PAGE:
Help seeking behavior of women with self-discovered breast cancer symptoms: a meta-ethnographic synthesis of patient delay

PLoS One. 2014 Dec 3;9(12):e110262. doi: 10.1371/journal.pone.0110262. eCollection 2014.


Background and objective: Patient delay makes a critical contribution to late diagnosis and poor survival in cases of breast cancer. Identifying the factors that influence patient delay could provide information for adopting strategies that shorten this delay. The aim of this meta-ethnography was to synthesize existing qualitative evidence in order to gain a new understanding of help seeking behavior in women with self-discovered breast cancer symptoms and to determine the factors that influence patient delay.

Methods: The design was a meta-ethnography approach. A systematic search of the articles was performed in different databases including Elsevier, PubMed, ProQuest and SCOPUS. Qualitative studies with a focus on help seeking behaviors in women with self-discovered breast cancer symptoms and patient delay, published in the English language between 1990 and 2013 were included. The quality appraisal of the articles was carried out using the Critical Appraisal Skills Programme qualitative research checklist and 13 articles met the inclusion criteria. The synthesis was conducted according to Noblit and Hare's meta-ethnographic approach (1988), through reciprocal translational analysis and lines-of-argument.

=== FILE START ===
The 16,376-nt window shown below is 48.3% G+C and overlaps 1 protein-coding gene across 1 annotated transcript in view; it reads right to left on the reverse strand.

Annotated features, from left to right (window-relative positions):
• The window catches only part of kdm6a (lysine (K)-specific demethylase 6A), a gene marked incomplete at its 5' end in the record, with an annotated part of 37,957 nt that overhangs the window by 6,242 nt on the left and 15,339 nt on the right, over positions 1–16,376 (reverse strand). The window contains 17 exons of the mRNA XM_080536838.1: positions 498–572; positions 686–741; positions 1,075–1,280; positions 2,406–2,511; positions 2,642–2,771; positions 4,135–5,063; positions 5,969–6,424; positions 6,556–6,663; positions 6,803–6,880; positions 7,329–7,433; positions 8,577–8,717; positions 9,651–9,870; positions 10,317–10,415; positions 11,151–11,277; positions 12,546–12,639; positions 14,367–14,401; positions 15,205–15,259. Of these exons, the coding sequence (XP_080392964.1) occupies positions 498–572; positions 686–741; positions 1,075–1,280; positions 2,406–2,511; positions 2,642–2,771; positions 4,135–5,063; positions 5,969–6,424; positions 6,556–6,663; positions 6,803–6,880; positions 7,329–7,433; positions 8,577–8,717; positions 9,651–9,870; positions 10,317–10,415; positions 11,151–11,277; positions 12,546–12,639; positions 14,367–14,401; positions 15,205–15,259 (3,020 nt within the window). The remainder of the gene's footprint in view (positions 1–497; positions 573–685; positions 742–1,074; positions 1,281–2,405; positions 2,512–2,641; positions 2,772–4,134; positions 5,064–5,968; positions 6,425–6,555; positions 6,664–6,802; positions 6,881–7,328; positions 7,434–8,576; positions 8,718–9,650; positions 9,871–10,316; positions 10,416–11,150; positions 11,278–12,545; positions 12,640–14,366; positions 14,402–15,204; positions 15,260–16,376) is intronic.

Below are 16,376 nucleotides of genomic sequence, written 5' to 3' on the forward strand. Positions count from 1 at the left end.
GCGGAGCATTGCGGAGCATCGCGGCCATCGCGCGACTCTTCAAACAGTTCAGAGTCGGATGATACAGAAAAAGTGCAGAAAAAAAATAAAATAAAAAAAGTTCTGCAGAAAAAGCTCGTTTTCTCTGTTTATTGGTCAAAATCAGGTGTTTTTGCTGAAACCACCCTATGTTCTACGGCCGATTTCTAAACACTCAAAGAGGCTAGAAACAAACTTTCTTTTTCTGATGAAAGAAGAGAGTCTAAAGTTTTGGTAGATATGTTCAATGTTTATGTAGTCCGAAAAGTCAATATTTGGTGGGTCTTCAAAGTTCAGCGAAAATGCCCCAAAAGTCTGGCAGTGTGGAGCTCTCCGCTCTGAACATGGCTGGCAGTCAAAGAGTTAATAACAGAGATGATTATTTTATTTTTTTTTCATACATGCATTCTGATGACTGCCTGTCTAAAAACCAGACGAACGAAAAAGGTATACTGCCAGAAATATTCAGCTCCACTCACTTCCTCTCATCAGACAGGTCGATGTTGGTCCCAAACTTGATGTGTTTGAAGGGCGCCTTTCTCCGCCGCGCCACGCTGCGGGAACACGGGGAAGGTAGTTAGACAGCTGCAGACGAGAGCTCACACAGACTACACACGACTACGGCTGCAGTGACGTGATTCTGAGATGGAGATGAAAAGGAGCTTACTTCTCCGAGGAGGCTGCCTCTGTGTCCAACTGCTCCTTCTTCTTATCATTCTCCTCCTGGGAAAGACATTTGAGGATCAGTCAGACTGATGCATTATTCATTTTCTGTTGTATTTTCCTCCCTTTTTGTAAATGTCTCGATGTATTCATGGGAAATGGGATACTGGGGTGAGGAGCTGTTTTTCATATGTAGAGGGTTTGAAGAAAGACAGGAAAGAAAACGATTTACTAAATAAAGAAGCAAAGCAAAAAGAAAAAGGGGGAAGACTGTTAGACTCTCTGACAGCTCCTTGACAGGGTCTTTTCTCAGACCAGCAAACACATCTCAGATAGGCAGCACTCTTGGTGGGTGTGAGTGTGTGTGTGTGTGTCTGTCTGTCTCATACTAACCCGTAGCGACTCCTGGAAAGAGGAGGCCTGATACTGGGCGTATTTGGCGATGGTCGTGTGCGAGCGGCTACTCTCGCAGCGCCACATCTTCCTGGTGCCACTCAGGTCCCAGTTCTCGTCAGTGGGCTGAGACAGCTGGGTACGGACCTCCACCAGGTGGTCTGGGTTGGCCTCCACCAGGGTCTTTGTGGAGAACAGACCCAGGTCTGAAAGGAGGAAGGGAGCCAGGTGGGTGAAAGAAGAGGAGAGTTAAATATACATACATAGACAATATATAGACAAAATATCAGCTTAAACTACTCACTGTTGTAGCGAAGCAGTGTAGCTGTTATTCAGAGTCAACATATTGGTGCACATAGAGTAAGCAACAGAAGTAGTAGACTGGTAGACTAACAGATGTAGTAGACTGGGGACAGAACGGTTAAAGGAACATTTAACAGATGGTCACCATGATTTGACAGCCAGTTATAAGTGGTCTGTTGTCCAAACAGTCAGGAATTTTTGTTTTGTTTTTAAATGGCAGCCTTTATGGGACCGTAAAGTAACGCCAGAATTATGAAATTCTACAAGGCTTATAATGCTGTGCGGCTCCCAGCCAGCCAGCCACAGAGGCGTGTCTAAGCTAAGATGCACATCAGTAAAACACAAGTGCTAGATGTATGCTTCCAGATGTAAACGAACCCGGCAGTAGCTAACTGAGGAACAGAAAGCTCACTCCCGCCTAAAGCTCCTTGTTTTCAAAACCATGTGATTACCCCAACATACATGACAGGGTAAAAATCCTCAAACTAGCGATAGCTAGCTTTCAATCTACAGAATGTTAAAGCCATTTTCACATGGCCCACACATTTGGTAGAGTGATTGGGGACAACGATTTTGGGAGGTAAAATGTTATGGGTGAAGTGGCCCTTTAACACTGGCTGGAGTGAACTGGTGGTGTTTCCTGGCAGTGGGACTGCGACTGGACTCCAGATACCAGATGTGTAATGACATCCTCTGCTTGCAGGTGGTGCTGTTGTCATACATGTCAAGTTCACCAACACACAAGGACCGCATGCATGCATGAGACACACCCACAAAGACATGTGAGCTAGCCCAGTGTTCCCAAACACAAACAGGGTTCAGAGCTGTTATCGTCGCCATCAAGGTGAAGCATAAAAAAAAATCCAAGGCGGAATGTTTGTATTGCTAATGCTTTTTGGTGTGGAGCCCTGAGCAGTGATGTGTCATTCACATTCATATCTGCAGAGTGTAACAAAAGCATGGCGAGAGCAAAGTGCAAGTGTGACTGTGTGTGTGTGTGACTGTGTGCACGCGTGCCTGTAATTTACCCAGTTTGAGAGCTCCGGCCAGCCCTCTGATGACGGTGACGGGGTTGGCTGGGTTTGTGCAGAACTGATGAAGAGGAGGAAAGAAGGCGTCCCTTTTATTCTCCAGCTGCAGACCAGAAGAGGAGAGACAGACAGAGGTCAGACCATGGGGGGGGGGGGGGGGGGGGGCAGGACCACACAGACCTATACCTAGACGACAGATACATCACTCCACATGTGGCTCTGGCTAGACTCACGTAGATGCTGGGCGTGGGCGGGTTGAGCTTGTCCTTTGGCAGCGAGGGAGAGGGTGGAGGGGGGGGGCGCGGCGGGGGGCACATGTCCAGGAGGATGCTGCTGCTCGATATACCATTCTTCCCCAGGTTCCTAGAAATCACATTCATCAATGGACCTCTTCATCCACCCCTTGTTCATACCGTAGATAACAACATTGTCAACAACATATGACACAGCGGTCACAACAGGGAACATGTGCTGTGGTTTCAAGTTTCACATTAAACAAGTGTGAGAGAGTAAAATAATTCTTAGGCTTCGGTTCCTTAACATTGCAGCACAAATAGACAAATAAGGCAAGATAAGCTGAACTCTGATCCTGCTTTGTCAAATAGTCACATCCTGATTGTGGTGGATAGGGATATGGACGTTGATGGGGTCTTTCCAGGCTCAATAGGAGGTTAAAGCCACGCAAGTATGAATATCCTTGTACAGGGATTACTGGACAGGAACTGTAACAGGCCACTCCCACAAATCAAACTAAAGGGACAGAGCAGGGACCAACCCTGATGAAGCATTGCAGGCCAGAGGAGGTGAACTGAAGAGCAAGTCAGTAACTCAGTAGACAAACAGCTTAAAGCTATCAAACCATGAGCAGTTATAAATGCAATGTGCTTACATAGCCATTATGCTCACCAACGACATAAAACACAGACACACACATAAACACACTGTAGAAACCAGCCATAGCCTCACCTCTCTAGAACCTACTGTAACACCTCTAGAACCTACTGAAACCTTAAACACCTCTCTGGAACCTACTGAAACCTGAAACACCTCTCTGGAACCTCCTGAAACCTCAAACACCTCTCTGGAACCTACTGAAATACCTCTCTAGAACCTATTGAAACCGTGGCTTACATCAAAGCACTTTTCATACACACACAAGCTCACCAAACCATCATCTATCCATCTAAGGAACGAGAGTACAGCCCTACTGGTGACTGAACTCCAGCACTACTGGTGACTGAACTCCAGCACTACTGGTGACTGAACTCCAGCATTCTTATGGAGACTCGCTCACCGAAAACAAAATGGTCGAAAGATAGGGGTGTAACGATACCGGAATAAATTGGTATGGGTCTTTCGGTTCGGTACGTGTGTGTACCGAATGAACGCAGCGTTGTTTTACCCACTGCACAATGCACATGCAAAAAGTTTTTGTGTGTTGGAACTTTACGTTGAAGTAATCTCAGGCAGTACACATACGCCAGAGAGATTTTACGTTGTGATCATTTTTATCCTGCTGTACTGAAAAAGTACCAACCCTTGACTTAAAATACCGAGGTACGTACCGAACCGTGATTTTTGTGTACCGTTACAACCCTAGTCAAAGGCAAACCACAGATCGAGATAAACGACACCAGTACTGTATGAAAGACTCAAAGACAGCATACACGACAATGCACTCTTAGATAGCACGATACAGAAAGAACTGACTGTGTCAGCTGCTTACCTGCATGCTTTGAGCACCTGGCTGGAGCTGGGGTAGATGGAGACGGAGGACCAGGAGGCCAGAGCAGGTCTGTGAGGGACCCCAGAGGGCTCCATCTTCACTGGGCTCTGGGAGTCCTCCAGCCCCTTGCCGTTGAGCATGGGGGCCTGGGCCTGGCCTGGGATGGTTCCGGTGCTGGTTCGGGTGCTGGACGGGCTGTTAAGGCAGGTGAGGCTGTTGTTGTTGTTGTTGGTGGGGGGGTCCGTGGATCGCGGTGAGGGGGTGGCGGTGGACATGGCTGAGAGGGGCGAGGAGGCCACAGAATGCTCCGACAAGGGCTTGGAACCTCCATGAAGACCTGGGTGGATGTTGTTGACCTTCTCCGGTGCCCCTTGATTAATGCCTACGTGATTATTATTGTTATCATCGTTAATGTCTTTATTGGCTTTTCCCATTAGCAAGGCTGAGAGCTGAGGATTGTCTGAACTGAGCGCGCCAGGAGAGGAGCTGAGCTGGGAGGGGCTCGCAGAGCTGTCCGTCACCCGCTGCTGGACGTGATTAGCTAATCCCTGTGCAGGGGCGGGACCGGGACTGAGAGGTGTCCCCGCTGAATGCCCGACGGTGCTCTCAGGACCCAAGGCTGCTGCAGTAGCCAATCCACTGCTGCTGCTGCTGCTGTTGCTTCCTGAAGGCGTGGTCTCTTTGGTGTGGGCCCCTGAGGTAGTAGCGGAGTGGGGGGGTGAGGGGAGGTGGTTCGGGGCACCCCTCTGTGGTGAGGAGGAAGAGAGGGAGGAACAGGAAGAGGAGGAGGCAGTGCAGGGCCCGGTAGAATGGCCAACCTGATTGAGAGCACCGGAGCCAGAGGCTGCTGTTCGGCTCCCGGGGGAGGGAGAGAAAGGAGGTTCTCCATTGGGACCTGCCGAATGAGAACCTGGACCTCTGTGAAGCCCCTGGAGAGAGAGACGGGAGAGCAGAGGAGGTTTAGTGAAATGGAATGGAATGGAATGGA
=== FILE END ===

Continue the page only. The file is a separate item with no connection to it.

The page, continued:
Findings: The synthesis led to identification of eight repeated key concepts including: symptom detection, initial symptom interpretation, symptom monitoring, social interaction, emotional reaction, priority of medical help, appraisal of health services and personal-environmental factors. Symptom interpretation is identified as the important step of the help seeking process and which changed across the process through active monitoring of their symptoms, social interactions and emotional reactions. The perceived seriousness of the situation, priority to receive medical attention, perceived inaccessibility and unacceptability of the health care system influenced women's decision-making about utilizing health services.

Conclusion: Help seeking processes are influenced by multiple factors. Educational programs aimed at correcting misunderstandings, erroneous social beliefs and improving self-awareness could provide key strategies to improve health policy which would reduce patient delay.

Publication types

  • Meta-Analysis
  • Review

MeSH terms

  • Anthropology, Cultural
  • Breast Neoplasms / diagnosis*
  • Breast Neoplasms / psychology
  • Breast Self-Examination*
  • Female
  • Humans
  • Patient Acceptance of Health Care / psychology*
  • Qualitative Research
  • Risk Factors

Grants and funding

The authors have no support or funding to report.